The A-10 (GAU-8A Avenger), the F14 (AIM-54), battleships of all types, etc. etc. Lots of systems.
Well I can't speak to IOS but I *did* find a lovely picture of the new Mac Pro!
Re: Double the power of existing Intel graphics
I have a tablet here that sure does have an nvidia GPU.
With that said, it looks like 3dfx-era Voodoo-II level graphics when I put it on the monitor so that's not saying much.
Re: Not sure I get this
There was the US-developed Kettering "Bug" cruise missile from 1918 - worked with a mechanical clock/gyro affair and was propeller driven. About as successful as a test project could be early on (2 of 6 successes with one set of tests, 4 of 11 with another). Seems the Army was worried about it going awry over allied troops, plus the end of the war put it out of consideration for acquisition...
Space has a terrible power. We are here to protect you from the terrible secret of space.
Or, alternately: http://www.baenebooks.com/chapters/1416521461/1416521461___5.htm
("Scanners Live in Vain" by Cordwainer Smith.)
How to spot snake oil in one* easy step:
The inventors/creators/hucksters invent a cool, marketable name for it and refuse to release any pertinent scientific details.
(*another is if it's an audio-related product of any kind.)
Hi Mr. Shaw, hope you read this. Diet anything is nasty fucking crap; you'd be better off melting down the PCB jug it came in and drinking it. Coke, Pepsi, doesn't matter. And the "real" kind isn't much better with all the damn HFCS. Get "Hecho en Mexico" labelled Coke if you must - cane sugar, not corn syrup.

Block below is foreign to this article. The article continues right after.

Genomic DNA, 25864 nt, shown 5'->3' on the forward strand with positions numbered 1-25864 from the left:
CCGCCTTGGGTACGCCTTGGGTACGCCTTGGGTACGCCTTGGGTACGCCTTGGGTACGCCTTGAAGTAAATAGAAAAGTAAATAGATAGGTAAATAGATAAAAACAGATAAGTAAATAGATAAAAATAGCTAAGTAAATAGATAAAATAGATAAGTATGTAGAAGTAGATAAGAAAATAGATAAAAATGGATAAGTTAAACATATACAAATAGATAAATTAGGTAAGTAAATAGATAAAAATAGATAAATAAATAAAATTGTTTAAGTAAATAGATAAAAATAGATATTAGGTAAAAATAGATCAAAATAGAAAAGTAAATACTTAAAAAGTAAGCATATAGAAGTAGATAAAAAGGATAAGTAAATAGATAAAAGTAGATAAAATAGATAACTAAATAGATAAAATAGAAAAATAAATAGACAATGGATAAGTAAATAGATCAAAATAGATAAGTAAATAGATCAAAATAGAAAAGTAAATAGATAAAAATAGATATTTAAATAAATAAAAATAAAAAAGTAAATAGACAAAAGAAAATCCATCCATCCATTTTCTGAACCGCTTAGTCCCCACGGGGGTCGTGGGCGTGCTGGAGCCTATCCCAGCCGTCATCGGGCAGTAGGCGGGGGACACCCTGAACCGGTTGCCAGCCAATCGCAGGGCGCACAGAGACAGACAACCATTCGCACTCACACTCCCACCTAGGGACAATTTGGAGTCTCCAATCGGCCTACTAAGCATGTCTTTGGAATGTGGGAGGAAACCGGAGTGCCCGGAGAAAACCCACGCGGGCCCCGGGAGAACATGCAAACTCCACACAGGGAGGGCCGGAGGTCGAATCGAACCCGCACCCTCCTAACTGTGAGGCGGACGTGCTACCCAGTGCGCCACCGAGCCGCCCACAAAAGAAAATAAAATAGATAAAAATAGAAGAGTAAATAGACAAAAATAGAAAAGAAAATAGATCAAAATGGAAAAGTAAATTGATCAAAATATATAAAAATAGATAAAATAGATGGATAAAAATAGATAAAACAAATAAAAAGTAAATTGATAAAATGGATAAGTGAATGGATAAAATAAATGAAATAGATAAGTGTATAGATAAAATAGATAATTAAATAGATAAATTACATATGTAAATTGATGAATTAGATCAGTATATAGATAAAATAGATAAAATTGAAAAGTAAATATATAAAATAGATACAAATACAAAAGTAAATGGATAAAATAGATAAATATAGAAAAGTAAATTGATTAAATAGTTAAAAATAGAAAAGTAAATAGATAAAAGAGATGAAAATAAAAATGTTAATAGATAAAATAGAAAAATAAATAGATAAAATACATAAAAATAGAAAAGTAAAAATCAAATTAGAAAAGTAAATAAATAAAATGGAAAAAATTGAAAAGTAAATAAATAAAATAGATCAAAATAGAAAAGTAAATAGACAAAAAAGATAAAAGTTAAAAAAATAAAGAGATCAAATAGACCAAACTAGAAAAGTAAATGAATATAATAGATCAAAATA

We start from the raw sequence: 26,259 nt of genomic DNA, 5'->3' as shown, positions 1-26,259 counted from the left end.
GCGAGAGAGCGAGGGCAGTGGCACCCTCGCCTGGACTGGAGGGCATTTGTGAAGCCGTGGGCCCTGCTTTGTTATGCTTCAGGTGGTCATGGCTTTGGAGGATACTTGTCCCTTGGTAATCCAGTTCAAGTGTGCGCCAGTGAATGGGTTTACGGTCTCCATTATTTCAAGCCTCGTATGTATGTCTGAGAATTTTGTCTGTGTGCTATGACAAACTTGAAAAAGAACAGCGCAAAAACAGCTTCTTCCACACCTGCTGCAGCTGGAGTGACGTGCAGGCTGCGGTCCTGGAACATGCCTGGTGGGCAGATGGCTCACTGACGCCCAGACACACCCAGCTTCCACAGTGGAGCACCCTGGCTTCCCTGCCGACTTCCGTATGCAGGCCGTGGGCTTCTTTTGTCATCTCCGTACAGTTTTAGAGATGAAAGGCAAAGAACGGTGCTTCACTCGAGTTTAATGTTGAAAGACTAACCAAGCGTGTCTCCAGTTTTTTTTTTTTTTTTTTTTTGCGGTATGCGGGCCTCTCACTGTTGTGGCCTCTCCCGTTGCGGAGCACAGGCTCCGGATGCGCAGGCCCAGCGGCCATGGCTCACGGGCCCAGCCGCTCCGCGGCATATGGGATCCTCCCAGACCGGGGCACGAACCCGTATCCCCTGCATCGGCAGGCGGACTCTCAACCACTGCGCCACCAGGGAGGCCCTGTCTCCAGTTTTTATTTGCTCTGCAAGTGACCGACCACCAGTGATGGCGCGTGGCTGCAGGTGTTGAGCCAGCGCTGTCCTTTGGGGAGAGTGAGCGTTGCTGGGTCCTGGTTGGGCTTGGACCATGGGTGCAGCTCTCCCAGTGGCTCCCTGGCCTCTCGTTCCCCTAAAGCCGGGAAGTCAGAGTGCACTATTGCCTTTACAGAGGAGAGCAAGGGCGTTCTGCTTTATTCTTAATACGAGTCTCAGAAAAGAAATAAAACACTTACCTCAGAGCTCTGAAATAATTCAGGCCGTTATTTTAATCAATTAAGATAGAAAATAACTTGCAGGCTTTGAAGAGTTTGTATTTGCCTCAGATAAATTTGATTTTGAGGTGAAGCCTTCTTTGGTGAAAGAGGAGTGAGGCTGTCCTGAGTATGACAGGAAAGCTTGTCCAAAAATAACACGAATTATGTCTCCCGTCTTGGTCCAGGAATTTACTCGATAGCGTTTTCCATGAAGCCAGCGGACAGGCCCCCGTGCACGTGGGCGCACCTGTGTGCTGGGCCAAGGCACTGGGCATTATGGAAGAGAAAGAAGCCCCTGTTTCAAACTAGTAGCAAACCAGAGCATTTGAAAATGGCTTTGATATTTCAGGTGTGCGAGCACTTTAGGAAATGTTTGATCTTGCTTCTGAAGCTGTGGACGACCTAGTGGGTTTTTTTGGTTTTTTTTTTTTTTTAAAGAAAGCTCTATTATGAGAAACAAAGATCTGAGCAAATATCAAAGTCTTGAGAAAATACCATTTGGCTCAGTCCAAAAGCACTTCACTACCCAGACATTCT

...and with that said, 8 sucks, nobody cares for it, your "'n' Million shipped!" just means you forced it on a new generation of PC users and tablet owners. I'd like to see the data on how many of those millions grabbed a Win7 install and blew 8 away the minute they got their new desktop/laptop/fondleslab set up.
Re: Bob moment.
Nah; I think 8 is their WindowsME moment: deride 16/32 bit Windows all you want, but for the time and given the software that ran on it, Win98 was OK. Then along came WindowsME and its endless parade of problems.
8's problems aren't specifically about its stability, but the perception exists that 8 is bad because of no start button, booting to metro, and no Aero Glass.
Why is the Intel NUC passively cooled?
Because the graphics capability blows.
"Get out of here, Stalker!"
Re: "few who can do basic maths"
Yep. Once upon a time back in the early 90s I had a friend from the UK stay over and he was astounded at my internet connectivity - 33.6 dialup, free access (OK, I worked for an ISP so we can discount that one), and my calls were free. I explained I just got a bill every month, then paid it. Then he started telling me how things worked "back home" and I was aghast.
20 years later and the script got flipped. The horror stories he told about landline service in the UK now apply to mobile service here in the US, and the "here's your phone, pay your bill" dream is now worldwide on wireless devices.
Re: Possible additions